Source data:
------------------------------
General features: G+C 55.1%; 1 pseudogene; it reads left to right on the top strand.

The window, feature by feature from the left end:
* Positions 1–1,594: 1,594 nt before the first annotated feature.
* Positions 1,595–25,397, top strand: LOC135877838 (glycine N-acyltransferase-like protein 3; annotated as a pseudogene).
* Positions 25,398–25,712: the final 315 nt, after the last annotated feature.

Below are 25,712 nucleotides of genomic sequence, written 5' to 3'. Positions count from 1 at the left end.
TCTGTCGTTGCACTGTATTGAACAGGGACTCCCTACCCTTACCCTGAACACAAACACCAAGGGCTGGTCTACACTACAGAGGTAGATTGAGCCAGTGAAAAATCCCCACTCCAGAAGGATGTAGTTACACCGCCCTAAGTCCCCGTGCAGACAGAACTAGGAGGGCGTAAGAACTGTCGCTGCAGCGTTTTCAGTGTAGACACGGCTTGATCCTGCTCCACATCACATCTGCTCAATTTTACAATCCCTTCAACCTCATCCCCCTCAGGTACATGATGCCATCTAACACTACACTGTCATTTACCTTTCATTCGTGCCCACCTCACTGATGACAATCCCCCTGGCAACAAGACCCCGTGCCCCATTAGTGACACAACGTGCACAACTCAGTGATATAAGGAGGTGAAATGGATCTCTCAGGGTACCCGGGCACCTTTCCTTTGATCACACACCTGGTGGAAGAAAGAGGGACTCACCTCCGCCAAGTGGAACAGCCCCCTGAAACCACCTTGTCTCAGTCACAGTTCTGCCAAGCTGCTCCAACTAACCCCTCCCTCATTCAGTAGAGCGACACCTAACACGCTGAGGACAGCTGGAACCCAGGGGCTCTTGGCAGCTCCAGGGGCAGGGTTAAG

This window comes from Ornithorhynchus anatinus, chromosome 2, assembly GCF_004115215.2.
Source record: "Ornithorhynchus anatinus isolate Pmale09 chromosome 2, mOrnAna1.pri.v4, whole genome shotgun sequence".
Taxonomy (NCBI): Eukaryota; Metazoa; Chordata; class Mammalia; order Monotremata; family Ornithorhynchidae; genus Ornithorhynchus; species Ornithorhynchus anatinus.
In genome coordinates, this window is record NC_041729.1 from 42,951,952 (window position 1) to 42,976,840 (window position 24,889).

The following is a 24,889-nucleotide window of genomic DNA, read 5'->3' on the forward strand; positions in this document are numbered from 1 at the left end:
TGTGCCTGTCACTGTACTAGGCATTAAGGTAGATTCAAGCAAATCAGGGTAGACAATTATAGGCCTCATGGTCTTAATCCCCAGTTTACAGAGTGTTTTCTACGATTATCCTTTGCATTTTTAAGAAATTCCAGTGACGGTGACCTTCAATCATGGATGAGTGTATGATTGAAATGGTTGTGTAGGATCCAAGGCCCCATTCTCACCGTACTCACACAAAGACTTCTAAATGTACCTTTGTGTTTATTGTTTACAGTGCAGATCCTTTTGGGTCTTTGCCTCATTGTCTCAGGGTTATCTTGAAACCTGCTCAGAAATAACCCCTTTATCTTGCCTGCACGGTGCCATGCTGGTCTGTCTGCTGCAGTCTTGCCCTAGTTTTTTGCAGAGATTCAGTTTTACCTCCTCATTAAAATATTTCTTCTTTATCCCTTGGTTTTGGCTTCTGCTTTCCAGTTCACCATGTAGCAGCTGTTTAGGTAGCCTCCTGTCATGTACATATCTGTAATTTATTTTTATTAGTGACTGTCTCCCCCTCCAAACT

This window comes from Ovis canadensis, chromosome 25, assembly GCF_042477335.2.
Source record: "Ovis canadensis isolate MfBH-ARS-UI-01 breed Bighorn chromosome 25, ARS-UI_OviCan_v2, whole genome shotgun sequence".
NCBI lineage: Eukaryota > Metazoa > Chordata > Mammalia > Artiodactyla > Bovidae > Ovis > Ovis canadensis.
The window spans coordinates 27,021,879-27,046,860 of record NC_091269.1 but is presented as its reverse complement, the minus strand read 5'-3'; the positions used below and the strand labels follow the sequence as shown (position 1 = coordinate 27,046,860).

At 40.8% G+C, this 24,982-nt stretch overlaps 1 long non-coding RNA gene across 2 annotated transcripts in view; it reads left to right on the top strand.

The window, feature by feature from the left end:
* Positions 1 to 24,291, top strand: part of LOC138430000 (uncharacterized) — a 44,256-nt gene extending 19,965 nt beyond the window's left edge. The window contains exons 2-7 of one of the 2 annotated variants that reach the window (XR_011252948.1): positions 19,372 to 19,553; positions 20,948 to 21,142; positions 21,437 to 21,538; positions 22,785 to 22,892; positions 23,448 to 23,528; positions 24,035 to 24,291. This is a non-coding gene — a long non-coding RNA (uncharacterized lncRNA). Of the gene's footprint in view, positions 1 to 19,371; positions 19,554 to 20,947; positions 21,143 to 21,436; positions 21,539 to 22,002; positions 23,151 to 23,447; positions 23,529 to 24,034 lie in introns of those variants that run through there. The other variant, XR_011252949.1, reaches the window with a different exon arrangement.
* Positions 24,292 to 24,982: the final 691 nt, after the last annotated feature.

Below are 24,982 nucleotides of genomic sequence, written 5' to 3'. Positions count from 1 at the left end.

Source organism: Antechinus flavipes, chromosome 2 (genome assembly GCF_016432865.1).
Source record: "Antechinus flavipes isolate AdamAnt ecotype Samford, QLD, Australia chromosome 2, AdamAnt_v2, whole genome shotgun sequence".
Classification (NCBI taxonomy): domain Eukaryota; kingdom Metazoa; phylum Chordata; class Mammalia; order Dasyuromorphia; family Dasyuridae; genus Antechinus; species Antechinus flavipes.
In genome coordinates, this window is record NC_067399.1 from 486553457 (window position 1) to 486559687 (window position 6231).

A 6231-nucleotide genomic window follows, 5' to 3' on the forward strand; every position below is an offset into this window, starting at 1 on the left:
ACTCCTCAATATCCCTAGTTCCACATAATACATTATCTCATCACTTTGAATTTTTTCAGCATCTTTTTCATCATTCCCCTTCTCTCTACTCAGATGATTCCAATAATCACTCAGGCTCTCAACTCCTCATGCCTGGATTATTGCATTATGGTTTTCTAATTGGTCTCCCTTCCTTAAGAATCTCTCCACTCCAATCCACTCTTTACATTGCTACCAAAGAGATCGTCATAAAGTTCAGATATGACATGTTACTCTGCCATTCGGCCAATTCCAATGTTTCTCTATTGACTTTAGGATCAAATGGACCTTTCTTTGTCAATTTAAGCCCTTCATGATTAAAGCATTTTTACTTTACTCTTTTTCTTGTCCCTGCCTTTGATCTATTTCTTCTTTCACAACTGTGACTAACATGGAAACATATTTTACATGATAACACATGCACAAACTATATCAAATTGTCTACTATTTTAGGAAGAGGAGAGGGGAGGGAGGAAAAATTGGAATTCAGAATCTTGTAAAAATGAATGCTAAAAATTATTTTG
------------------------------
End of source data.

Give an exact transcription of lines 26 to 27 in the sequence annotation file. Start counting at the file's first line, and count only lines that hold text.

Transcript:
In genome coordinates, this window is record NC_067399.1 from 486553457 (window position 1) to 486559687 (window position 6231).

A 6231-nucleotide genomic window follows, 5' to 3' on the forward strand; every position below is an offset into this window, starting at 1 on the left: